Researchers have used deep learning to model more precisely than ever before how ice crystals form in the atmosphere. Their paper, published this week in PNAS, points to the potential to significantly increase the accuracy of weather and climate forecasts.
Researchers used deep learning to predict how atoms and molecules behave. First, models were trained on small-scale simulations of 64 water molecules to help them predict how electrons in atoms interact. The models then replicated these interactions on a larger scale, with more atoms and molecules. It is this ability to accurately simulate electron interactions that allowed the team to accurately predict physical and chemical behavior.
“The properties of matter arise from how the electrons behave,” says Pablo Piaggi, a Princeton University researcher and lead author of the study. “Explicitly simulating what happens at this level is a way to capture much richer physical phenomena.”
It is the first time this method has been used to model something as complex as ice crystal formation, also known as ice nucleation. This is one of the first steps in cloud formation, where all precipitation comes from.
Xiaohong Liu, a professor of atmospheric sciences at Texas A&M University who was not involved in the study, says that half of all precipitation events, whether snow, rain or sleet, start as ice crystals, which then grow and give rise to precipitation. If researchers could model ice nucleation more accurately, it could give a big boost to weather prediction in general.
Ice nucleation is currently predicted from laboratory experiments. Researchers collect data on ice formation under different laboratory conditions, and this data is fed into weather prediction models under similar real-world conditions. This method works well enough at times, but often ends up being inaccurate due to the large number of variables involved in actual weather conditions. If even a few factors vary between the lab and the real world, the results can be quite different.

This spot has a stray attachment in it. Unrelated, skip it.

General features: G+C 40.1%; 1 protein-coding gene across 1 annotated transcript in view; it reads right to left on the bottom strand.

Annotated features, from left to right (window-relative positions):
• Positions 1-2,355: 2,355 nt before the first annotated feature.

“Your data is only valid for a certain region, temperature, or type of lab setup,” says Liu.
Predicting ice nucleation from the way electrons interact is much more accurate, but it is also very computationally expensive. It requires researchers to model at least 4,000 to 100,000 water molecules, and even on supercomputers, such a simulation could take years to run. Even this could only model interactions for 100 picoseconds, or 10-10 seconds, not enough time to observe the ice nucleation process.
With deep learning, however, the researchers were able to run the calculations in just 10 days. The time duration was also 1,000 times longer, still a fraction of a second, but enough to see nucleation.
Of course, more accurate models of ice nucleation alone won’t make the forecast perfect, Liu says, since it’s only a small but critical component of weather modeling. Other aspects are also important: understanding how water droplets and ice crystals grow, for example, and how they move and interact together under different conditions.
Still, the ability to more accurately model how ice crystals form in the atmosphere would significantly improve weather predictions, especially those involving whether and how much rain or snow is likely to fall. It could also help weather forecasting by improving the ability to model clouds, which affect the planet’s temperature in complex ways.
Piaggi says future research could model ice nucleation when substances such as smoke are present in the air, further improving the accuracy of the models. Because of deep learning techniques, it is now possible to use electron interactions to model larger systems over longer timescales.
“This has essentially opened up a new field,” says Piaggi. “It is already playing and will play an even bigger role in chemistry simulations and in our simulations of materials.”